The stock-market environment (a key indicator for IPOs) was the most volatile in years, as significant parts of the economy were shut down in order to stop the spread of the coronavirus. In February, the major market indices set all-time highs. By mid-March, as much of the nation was starting to shelter in place, the S&P 500 was down 32%. The VIX volatility index spiked from 12 to 85 -- the highest level since the Financial Crisis of 2007-2009. To get the economy moving again, the Federal Reserve has cut interest rates to zero, is planning to conduct hundreds of billions of dollars’ worth of bond buybacks and is backstopping numerous segments of the credit markets. Congress and the Trump administration are looking to spend at least $2 trillion -- 10% of U.S. GDP -- to lift the country out of recession. The Argus Economics team forecasts two quarters of deep recession, before the economy starts to grow again in 4Q20.
So while the IPO market may have shut down, along with restaurants and retailers, that does not mean it is not essential to the U.S. economy. Raising and allocating capital are among the nation’s core competencies, along with researching and developing medicines, generating technology innovations and building high-tech weapons. When will the IPO and secondary markets reopen? We think secondaries will be the first to come back to market, as companies from hard-hit industries such as Travel, Retail, Restaurants and Energy look to raise capital. Down the road, we think investors will again be eager to snap up biotech and genetic companies. The IPO pipeline is up from recent quarters, with about 100 companies having filed with the SEC. Our analysts see a number of interesting recent filings, such as biotech company Keros Therapeutics Inc., cloud-based marketing company Zoominfo Technologies Inc., and footwear company Cole Haan Inc. Several Chinese companies look interesting as well, including used car company Meili Auto Holdings Ltd., and human capital management company CDP Holdings Ltd.
What’s more, there are additional blockbuster Unicorns in the pipeline, including autonomous driving company Waymo, which had been valued at $30 billion prior to the onset of Covid-19; analytics/Big Data company Palantir, which had been valued at $11 billion; and Stripe, a credit card processing company serving websites, which had been valued at $22.5 billion. These companies by now have likely learned from Uber and others that they should be showing profit projections and offering better ownership terms during their road shows.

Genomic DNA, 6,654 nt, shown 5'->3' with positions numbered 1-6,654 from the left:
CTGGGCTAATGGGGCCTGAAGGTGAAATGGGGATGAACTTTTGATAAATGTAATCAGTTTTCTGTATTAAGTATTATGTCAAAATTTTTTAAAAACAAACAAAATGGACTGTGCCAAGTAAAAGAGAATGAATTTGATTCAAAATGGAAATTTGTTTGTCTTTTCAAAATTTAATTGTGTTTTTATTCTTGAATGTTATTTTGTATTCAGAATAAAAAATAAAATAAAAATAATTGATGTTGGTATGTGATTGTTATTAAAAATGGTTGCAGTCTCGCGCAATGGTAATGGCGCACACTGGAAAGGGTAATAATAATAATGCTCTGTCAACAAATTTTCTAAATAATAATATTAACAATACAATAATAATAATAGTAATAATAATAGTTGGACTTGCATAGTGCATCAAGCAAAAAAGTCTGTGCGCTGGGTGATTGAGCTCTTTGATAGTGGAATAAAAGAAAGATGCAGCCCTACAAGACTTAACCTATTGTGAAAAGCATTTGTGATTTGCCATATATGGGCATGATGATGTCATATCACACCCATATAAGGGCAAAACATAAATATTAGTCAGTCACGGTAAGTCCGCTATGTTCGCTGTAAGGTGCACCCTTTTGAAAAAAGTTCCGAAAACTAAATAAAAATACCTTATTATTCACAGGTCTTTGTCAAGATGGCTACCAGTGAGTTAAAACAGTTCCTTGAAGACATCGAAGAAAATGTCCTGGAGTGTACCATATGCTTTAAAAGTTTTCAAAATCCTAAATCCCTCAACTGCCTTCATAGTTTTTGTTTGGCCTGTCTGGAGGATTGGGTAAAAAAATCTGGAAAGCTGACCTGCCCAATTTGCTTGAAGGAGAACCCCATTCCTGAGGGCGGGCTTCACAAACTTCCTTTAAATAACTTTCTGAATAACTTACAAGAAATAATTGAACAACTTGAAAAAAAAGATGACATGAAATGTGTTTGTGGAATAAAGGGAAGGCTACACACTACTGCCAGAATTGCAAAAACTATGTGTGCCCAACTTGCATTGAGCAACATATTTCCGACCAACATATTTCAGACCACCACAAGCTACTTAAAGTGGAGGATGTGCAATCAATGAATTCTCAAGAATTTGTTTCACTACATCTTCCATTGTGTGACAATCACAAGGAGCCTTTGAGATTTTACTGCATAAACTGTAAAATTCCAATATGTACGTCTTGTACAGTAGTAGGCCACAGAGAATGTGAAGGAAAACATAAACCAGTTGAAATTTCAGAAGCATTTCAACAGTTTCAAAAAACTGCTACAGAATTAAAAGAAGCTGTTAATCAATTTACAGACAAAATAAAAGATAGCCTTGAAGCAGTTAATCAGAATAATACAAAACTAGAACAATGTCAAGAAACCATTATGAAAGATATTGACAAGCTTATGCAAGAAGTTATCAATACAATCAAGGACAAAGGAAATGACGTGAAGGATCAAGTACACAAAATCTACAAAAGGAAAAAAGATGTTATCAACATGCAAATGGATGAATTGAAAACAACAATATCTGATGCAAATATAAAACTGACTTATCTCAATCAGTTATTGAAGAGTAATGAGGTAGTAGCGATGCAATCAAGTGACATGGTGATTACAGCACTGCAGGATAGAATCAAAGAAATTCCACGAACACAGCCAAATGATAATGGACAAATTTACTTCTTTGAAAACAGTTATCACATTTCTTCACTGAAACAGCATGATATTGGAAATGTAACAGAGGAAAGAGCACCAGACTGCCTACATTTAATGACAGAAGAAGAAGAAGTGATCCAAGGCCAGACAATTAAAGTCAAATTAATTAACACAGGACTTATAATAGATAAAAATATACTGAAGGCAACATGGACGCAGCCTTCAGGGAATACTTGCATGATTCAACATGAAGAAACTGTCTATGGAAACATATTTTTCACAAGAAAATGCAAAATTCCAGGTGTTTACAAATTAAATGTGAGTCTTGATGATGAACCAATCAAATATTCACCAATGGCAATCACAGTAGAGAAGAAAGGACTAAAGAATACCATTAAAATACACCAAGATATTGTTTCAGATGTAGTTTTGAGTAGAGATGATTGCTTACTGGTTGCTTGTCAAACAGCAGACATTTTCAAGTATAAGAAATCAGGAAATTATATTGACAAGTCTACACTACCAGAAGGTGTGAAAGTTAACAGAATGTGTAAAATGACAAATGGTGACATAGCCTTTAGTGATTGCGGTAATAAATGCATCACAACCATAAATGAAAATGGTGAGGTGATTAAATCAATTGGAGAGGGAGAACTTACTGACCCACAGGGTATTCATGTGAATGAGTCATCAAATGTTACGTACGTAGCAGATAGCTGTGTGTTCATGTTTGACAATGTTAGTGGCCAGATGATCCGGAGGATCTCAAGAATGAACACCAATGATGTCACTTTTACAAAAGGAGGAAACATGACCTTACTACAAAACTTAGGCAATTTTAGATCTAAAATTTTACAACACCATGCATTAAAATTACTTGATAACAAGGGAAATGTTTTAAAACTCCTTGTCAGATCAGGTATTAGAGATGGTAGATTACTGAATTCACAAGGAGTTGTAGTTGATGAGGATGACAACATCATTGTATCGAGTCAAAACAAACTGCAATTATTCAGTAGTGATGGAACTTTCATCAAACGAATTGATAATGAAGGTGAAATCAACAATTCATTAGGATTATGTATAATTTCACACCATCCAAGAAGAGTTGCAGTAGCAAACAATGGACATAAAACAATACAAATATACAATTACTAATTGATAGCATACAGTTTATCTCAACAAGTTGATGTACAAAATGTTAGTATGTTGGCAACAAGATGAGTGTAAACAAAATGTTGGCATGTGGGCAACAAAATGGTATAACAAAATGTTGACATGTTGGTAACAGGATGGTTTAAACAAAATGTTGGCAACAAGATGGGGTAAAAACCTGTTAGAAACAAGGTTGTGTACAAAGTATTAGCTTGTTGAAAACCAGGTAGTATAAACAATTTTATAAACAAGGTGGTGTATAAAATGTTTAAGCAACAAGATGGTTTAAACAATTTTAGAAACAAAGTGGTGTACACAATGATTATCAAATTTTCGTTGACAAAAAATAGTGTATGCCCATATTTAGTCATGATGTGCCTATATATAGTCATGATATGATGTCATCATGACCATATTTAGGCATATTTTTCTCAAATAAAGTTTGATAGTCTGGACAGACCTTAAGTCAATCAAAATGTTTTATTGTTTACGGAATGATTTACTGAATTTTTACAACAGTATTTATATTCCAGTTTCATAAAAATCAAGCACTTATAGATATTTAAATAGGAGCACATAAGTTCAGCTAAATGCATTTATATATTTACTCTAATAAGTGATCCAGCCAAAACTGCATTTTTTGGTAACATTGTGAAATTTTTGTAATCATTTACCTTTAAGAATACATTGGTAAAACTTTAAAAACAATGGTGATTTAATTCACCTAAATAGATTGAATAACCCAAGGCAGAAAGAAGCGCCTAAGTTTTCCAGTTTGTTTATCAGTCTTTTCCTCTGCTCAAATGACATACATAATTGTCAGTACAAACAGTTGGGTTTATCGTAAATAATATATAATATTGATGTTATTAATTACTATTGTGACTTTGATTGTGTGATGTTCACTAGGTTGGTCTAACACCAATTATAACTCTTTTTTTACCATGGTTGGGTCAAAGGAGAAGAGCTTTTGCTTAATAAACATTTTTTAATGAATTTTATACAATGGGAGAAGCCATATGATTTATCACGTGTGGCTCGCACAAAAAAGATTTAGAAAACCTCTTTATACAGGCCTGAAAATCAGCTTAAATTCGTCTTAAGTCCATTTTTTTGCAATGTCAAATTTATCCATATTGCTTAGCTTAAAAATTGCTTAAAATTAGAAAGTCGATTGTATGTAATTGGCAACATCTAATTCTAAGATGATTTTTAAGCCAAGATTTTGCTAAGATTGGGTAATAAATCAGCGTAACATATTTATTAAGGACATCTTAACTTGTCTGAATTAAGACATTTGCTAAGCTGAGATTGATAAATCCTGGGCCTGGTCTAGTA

In the tables on the following pages, we highlight select companies that our team of analysts thinks may be poised to enter the IPO markets at potentially attractive prices.
John Eade, President, Argus Research
Jasper Hellweg, Security Analyst
Table 1 features the Argus Top 20 Promising Potential IPO candidates. This list has been selected from companies that have already filed S-1s with the SEC. It is based on factors that Argus believes are important for success in an IPO, including sales and earnings growth, a clean balance sheet, brand names, attractive industries, and strong management/ownership.
Table 2 is our Top 20 intriguing venture-backed private companies, including Unicorns. This list includes companies in emerging industries such as cybersecurity and Big Data analytics, as well as companies whose investors include well-known groups such as Kleiner Perkins and Andreessen Horowitz.
Source: www.sharespost.com; cbinsights.com; The Billion Dollar Start-up Club; www.techcrunch.com; www.crunchbase.com; www.wsj.com; www.bloomberg.com; www. fool.com; www.pitchbook.com; Argus Research.
Table 3 shows the performance of the largest 1Q IPOs
Data sources: Bloomberg, Triad Securities. Recent Prices as of 3/26/2020
Table 4 is our ranking of underwriters, based on deals done and performance generated.